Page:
To everything there is a time. Unfortunately, 1907 was not the time for this catalogue. Item 147 is a catalogue for the Pontiac, Michigan, carriage maker Union Buggy & Harness Co. The catalogue offered a wide variety of carriages including specialty ones for trades such as milk delivery, bakeries, and mail, but after all, this was 1907. Horse-drawn carriages were quickly being replaced by automobiles, a product with which the city Pontiac would soon be associated. The firm was owned by brothers Harry and Frank Jacobs. We don't know what happened to it, but it probably did not survive for long as by 1910, each of the brothers was employed by other companies. Item 147. $250.
William Paterson was also in the carriage business, an old-timer, having entered the trade in 1869, and in his 60s by the turn of the century. However, he did realize automobiles were the future, and began their manufacture in 1909, when he was 71. By the following year, he had stopped making carriages. His cars started as basic, two-cylinder motor cars, but by 1915, had six-cylinder engines and was a more luxurious brand. Item 33 is a dealer's catalogue for Paterson Motor Cars from 1912. The company was located in Flint, Michigan, but had dealers in every state. This catalogue bears the stamp of their dealer in Syracuse, New York. Paterson died in 1921, and his son was not able to continue the business successfully. He sold it to a dealer in 1923, but it quickly went out of business. However, their headquarters, the Paterson Building in Flint, still stands, primarily housing offices today. Fewer than 100 Paterson automobiles are believed to survive. Item 33. $275.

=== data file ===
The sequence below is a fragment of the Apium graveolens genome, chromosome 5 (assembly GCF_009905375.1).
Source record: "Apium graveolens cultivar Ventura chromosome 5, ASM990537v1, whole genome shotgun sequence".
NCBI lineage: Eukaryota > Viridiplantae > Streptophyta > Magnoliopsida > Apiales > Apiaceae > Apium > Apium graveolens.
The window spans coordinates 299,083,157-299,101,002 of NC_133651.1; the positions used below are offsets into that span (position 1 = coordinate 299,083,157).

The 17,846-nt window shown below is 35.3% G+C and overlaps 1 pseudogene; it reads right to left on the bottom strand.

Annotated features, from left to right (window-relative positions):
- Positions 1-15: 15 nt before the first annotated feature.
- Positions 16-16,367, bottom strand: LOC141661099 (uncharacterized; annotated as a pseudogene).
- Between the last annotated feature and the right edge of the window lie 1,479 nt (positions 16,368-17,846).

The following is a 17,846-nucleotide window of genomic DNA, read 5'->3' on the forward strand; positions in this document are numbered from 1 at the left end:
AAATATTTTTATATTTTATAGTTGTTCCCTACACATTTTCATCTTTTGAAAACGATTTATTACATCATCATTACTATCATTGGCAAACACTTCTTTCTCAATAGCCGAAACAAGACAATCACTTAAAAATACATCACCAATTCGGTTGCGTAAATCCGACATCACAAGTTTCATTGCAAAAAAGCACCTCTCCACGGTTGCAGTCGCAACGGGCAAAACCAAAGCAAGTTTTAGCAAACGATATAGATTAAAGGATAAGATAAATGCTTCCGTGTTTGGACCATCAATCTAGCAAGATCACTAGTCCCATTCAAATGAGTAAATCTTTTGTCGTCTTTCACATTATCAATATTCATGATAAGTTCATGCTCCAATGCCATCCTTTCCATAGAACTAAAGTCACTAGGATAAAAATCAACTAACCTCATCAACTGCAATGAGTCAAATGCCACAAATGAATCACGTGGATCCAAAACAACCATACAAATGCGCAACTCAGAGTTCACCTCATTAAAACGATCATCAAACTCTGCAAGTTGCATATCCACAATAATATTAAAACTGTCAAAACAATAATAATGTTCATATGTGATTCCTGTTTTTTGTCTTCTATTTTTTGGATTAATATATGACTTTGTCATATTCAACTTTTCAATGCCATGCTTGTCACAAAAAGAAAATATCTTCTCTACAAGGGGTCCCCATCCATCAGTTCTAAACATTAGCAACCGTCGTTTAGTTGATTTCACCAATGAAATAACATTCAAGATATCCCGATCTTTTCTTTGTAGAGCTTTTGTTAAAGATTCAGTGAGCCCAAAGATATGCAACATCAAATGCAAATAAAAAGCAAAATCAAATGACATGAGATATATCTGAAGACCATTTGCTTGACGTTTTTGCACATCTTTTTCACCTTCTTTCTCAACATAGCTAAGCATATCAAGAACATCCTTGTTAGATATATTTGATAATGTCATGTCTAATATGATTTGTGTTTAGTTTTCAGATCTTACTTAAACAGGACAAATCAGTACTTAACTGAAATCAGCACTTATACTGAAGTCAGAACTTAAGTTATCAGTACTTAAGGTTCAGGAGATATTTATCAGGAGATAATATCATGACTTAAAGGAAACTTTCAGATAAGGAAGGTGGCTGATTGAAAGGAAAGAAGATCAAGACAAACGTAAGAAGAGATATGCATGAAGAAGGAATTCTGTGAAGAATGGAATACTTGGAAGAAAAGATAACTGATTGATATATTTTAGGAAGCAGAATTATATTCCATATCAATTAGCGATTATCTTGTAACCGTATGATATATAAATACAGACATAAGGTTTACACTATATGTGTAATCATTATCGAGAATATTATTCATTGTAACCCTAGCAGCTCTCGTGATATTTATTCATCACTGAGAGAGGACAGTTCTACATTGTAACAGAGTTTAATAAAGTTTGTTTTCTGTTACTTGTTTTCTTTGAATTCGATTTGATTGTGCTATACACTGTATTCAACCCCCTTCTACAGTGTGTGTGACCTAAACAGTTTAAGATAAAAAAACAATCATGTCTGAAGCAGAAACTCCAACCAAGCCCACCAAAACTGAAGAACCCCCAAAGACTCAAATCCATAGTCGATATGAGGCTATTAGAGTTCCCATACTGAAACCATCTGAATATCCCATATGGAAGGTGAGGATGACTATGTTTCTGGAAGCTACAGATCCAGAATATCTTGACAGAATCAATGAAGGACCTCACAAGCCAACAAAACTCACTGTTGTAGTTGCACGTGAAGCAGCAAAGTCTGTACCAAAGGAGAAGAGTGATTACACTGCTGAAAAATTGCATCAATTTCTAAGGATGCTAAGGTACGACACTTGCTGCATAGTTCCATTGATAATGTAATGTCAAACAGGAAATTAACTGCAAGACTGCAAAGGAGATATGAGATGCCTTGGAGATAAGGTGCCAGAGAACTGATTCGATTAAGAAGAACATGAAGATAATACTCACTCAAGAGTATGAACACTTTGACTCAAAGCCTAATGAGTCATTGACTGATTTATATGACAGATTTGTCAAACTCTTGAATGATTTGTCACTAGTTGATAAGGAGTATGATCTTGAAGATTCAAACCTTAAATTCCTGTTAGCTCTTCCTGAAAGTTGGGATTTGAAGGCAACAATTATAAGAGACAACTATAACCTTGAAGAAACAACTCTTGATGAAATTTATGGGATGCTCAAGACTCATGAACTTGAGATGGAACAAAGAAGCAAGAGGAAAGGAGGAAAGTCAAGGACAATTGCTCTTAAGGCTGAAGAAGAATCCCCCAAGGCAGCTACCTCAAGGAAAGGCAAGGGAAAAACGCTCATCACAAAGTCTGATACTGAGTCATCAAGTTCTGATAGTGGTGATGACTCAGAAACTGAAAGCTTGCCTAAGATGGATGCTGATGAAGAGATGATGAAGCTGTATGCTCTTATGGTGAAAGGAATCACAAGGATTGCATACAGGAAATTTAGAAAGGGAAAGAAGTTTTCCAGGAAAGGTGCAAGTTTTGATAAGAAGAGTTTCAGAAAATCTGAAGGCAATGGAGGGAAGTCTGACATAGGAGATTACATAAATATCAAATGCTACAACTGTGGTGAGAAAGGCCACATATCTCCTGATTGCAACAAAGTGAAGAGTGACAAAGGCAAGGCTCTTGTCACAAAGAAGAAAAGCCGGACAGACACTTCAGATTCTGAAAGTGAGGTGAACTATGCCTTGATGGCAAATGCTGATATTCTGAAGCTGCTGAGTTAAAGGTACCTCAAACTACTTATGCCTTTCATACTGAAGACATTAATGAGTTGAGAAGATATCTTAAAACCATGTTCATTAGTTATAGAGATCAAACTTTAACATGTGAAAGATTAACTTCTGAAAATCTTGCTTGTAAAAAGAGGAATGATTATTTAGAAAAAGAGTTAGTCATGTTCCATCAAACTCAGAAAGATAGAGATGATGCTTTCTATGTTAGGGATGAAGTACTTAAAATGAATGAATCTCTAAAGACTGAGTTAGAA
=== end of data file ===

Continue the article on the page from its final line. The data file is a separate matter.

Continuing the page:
Next is a spectacular pictorial view of northern Oregon published in 1912. The title is Art Work of Portland, Mt. Hood and the Columbia River. This is the Edition De Luxe. The author was Eva Dye, a noted historian of the Pacific Northwest. She was an early proponent of recognition of Sacajawea for her role in the Lewis & Clark Expedition. Most notable are the photographs by Benjamin Gifford, perhaps Oregon's most famous photographer. There are 80 plates, some with color tinting, in the nine volumes that complete this set. Along with the scenes described in the title, there are many photographs of Indians, the reconstructed Fort Astoria, and the Forestry Building at the Lewis & Clark Centennial Exposition. Item 117. $1,500.
Item 122 is a placard for an Edison Kinetoscope machine from 1904. In the pre-motion picture days, the kinetescope was a device that one person at a time could look into to see moving images which created the illusion of motion. This one taught you a few lessons about body building. All you had to do was “Put one cent in the slot and get a lesson in physical culture.” The card stock placard announces, Treloar Ex-Harvard Varsity Oarsman. Winner of the $1000 Prize for the Most Perfectly Developed Athlete in the World in Home Exercises for Muscle-Building. Treloar, the Charles Atlas of his day, shows some poses and exercises we all can do. Treloar was for over 40 years the director of physical culture at the famed Los Angeles Athletic Club. $650.
Zephyr Used & Rare Books may be reached at 360-695-7767 or email@example.com.